Arts & Entertainment
13 min

Captivity

James Loney's account of his 2005 Iraq kidnapping ordeal

“It is a paradox,” James Loney writes, not more than a page into his book Captivity: 118 Days in Iraq and the Struggle for a World Without War. The book is a detailed account of being kidnapped in 2005 by an Iraqi resistance group and later rescued by American and British military personnel.

“My freedom comes directly from the hand of the soldier… Yet I remain a pacifist,” he says.

Apparent paradoxes are nothing new to Loney, who was snatched early in his mission with the non-violent activist group Christian Peacemaker Teams (CPT). A Toronto resident since 1993, Loney is a thoughtful, socially conscious gay man. He is also a Catholic whose politic is largely informed by his faith.

“It was a profound tension. I’ve always had, since I can remember, some sense of the presence of God in my life, but I also felt this profound feeling of not being what I was supposed to be,” he tells Xtra. “I was taught that homosexuality is the worst possible thing. Through a process of study and reading, I saw that there are other theological points of view that open up that, in fact, queer people are part of the biblical story, that the gospel is about love.”

“Religion has and continues to be used as a tool of the oppressor to maintain oppression,” he continues. “That’s actually contrary to its true purpose or what it actually is, which is for the liberation of every human being.”

If reconciling his sexual identity with his faith proved somewhat difficult, the decision to hide his gayness from his captors was not. While in captivity, the international media, governments and Loney himself kept his sexuality and his then-partner’s identity a secret on the understanding that if his captors knew he was gay, it might be an incentive to harm him.

“The closet was a convenient, or a necessary, strategy that had the effect of protecting us,” he explains.

Ontario Premier Dalton McGuinty presented Loney with the Pride Toronto Fearless Award in 2006, but Loney returned it in 2010 to protest Pride Toronto’s decision to bar Queers Against Israeli Apartheid from the parade.

Loney is careful to point out that his sense of homophobia is not one in which Iraqis are merely bigoted; rather, he sees all aspects of oppression as variously interlocking.

“Homophobia is a continuum,” he says. “Whether it’s the high school bullying taunt here, it’s the same essential dynamic as, let’s say, Iran, where they are hanging young men who have sex with men. It has to be understood that way,” he insists.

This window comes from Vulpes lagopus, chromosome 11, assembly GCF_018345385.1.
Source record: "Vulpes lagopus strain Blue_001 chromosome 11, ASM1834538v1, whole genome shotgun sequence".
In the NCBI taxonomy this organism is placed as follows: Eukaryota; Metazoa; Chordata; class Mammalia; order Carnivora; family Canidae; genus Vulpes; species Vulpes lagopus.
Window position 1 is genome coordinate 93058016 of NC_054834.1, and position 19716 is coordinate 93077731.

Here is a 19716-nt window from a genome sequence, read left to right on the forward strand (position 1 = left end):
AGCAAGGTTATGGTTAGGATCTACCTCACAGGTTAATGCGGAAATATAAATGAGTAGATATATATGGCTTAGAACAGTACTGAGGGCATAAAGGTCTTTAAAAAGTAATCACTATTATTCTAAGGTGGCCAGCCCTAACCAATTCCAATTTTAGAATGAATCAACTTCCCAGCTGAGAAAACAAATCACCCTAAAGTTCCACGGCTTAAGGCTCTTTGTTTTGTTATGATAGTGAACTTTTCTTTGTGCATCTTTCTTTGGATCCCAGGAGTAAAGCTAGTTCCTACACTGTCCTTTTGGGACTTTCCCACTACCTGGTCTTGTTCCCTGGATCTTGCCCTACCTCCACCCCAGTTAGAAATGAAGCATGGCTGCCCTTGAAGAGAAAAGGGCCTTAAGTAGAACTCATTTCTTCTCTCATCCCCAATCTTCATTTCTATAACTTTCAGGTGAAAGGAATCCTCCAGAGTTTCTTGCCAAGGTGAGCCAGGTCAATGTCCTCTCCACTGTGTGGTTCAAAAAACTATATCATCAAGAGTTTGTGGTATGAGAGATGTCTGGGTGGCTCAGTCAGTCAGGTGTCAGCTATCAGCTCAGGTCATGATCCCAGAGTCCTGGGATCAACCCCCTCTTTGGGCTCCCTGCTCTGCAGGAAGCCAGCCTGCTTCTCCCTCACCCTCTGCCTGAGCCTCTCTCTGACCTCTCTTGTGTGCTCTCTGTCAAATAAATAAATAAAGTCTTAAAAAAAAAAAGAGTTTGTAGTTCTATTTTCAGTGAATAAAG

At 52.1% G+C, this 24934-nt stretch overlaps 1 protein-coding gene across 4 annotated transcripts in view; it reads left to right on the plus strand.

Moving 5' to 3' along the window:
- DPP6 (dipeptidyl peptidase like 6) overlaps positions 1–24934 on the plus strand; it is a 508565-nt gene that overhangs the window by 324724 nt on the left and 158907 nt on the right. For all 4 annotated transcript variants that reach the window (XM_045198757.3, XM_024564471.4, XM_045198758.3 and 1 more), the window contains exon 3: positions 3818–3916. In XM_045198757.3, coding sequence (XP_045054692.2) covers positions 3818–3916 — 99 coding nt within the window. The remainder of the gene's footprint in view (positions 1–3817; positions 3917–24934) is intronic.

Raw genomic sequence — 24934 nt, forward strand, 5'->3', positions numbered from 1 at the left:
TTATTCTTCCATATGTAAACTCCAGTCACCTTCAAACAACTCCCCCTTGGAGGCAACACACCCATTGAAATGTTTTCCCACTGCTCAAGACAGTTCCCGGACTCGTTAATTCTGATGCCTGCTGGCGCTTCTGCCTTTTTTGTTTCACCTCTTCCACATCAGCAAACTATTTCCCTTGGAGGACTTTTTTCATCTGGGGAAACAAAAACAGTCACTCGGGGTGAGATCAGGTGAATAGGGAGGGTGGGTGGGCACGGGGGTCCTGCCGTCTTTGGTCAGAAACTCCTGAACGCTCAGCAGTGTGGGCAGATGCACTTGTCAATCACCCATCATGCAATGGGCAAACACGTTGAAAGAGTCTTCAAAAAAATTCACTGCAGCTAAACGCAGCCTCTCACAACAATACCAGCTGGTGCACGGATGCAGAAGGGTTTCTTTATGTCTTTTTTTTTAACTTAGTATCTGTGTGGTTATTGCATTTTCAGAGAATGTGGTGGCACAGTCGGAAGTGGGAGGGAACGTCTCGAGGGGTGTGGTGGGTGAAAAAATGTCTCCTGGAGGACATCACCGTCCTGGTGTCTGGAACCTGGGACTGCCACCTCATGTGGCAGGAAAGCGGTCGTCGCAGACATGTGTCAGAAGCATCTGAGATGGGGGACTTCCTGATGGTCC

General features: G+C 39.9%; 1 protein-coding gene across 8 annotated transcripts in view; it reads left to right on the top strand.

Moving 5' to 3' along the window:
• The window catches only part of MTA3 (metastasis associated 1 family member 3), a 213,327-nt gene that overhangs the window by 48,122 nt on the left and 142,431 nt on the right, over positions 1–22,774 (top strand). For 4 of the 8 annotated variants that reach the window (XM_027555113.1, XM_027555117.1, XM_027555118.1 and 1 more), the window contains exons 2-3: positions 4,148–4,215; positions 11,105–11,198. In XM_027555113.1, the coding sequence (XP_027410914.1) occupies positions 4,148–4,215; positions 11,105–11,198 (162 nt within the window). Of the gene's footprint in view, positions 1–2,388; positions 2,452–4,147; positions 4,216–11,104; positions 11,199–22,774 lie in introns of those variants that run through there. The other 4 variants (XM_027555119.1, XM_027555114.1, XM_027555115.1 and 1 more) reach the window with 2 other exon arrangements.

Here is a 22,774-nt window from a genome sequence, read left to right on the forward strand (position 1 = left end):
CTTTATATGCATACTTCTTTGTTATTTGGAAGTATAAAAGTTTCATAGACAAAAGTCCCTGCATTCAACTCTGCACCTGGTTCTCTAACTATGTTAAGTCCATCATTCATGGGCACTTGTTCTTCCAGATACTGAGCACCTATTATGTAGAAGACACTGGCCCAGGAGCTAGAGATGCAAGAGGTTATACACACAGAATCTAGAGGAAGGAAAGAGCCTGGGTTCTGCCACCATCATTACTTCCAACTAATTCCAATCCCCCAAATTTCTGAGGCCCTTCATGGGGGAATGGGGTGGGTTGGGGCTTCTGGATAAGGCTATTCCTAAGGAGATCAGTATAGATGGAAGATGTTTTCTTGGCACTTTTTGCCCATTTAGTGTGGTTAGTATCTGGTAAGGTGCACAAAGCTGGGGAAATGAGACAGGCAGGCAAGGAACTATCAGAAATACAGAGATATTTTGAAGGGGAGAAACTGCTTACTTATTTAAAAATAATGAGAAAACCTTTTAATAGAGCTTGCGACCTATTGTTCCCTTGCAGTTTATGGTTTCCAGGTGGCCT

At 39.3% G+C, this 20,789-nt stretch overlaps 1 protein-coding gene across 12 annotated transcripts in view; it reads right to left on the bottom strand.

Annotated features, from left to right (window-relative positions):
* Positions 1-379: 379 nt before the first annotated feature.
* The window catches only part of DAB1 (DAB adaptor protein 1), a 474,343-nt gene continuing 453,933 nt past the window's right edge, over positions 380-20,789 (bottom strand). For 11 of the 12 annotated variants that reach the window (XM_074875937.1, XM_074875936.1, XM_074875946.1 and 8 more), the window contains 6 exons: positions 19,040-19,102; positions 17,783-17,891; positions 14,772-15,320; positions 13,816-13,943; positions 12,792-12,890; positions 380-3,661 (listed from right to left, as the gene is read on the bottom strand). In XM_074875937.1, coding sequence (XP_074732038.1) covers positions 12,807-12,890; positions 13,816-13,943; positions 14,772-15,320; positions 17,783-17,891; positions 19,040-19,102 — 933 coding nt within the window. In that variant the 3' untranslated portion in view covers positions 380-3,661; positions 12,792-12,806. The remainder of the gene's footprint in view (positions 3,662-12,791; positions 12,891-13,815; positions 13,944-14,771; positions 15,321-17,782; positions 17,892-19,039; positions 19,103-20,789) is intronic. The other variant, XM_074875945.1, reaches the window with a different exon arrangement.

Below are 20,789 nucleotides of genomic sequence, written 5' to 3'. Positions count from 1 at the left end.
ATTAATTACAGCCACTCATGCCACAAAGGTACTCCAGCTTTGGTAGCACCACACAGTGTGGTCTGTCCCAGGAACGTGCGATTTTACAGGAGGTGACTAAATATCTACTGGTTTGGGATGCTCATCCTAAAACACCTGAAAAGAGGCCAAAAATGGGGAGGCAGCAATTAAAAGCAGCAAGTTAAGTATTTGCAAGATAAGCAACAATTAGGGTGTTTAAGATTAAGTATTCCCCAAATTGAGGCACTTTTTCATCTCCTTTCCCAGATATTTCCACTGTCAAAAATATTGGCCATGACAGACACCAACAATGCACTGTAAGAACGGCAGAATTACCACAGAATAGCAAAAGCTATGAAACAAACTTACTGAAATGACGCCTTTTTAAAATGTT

“In a way I knew a lot about our captors, and in a way I knew very little. The context of Iraq that was created by invasion and occupation put a society to shock; people targeted people who were the other,” he explains. “In that context it was just better not to introduce that to our captivity.”

So the paradoxes complicate: the unwarranted US occupation of a Middle Eastern country that, under the dictator Saddam Hussein, had discreetly tolerated a gay society, has the unintended effect of then endangering queer Iraqis. And as violent, fundamentalist Islamist groups proliferate in reaction to Western hostilities, the need for peace activists like Loney becomes more severe. The context of invasion, which Loney sought to dismantle in Iraq, thus reimposes the closet on him as a peaceful defence mechanism.

As dense as the politics of his story are, Loney’s queerness is actually not much of a topic in his book. He once mentions being anxious about its discovery to Norman, one of the other three CPT hostages. Besides that, some mention of his then-partner, Dan, a few dodged questions regarding his marriage status, and vaguely homoerotic massage sessions with one of his captors, the issue goes without much remark.

More striking about the book are the intersecting developments of Loney’s pacifism and his experiences in captivity. The episodic explanations of his personal philosophy around conflict come to illuminate the slow and gruelling details of his experiences.

“My biggest worry was, ‘Can I convey this story in an interesting way?’” he says. “Captivity fundamentally was an experience of excruciating boredom.”

There is, then, even another seeming contradiction: Loney’s time as a hostage was total monotony. In its retelling, though, it is a captivating, multidimensional and self-complicating narrative of activism, religion and violence: far from boring.

Regarding the paradox of his rescue, Loney can offer only Captivity to explain it.

“I feel that [my] story is the answer to the paradox,” he submits. “The paradox involves seeing through the lens of this story.”